The rising of the Mary Rose in 1982 made headlines across the globe
The iconic ship was a key vessel in the startlingly rapid evolution of the wooden battleship as a floating gun platform.
After thirty-four years’ military service, Henry VIII’s revolutionary flagship sank at Spithead, taking with it the mysteries of its construction, armament and daily life.
Resisting the efforts of Venetian salvagers in the sixteenth century and pioneering divers in the nineteenth, it seemed the Mary Rose was doomed to pass from memory.
But entombed in mud and invisible to the naked eye, the Mary Rose lay patiently waiting.
In 1965, nearly a century and a half later, Alexander McKee launched his own endeavour, Project Solent Ships, and his revolutionary approach opened up a new gateway of discovery.
Science met adventure as archaeologists risked their lives diving under busy shipping lanes, laden with technology and equipment, to painstakingly explore Portsmouth’s clay plains.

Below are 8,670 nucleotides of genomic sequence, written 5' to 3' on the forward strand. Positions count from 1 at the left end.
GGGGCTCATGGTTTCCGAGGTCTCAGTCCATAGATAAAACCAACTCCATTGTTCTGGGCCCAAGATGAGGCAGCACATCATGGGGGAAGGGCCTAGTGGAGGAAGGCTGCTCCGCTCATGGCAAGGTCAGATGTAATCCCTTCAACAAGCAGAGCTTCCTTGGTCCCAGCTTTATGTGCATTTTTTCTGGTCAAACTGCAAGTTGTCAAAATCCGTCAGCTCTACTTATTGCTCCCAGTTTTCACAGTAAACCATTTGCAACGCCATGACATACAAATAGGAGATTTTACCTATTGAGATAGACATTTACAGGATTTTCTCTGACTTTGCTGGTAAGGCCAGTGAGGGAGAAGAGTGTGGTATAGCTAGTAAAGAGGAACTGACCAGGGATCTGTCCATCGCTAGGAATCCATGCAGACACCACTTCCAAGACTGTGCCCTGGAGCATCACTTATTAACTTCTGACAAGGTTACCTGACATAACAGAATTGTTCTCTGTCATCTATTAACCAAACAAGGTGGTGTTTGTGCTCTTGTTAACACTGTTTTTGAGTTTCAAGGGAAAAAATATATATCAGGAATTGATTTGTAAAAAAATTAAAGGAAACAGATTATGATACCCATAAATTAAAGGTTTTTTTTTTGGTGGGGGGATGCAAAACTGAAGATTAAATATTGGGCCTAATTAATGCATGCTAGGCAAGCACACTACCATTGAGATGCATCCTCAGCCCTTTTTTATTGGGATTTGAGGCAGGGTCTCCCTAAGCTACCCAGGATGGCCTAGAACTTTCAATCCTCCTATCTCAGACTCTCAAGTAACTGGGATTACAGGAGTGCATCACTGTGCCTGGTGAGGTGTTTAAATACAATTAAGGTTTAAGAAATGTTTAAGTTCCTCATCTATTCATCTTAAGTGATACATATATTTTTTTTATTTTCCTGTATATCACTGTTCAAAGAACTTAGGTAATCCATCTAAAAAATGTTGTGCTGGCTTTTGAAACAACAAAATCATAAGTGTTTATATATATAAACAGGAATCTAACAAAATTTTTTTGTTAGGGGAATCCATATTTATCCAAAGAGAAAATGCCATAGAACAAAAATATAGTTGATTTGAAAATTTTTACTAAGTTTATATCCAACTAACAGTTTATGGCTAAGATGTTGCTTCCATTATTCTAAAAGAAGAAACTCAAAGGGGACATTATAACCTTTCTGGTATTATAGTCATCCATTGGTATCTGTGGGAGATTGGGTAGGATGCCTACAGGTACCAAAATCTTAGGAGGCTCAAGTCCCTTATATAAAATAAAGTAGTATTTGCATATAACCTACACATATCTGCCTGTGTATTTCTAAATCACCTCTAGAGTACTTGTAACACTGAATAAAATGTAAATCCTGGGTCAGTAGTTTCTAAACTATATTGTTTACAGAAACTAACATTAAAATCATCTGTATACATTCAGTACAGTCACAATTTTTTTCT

Originally published in 1973, McKee combines a historian’s flair with his seabed discoveries as he pieces together the story of King Henry VIII’s Mary Rose and outlines his vision for this most famous of Tudor ships.
Alexander McKee was selling aviation articles to flying magazines by the age of eighteen. During the Second World War he wrote for a succession of army newspapers and later became a writer/producer for the British Forces Network. Since 1956 he has been researching and writing books on all branches of naval, military and aviation history. He instigated the excavation of the Tudor ship Mary Rose in the seabed off Portsmouth, which he describes in King Henry VIII’s Mary Rose. In all he has written nineteen books.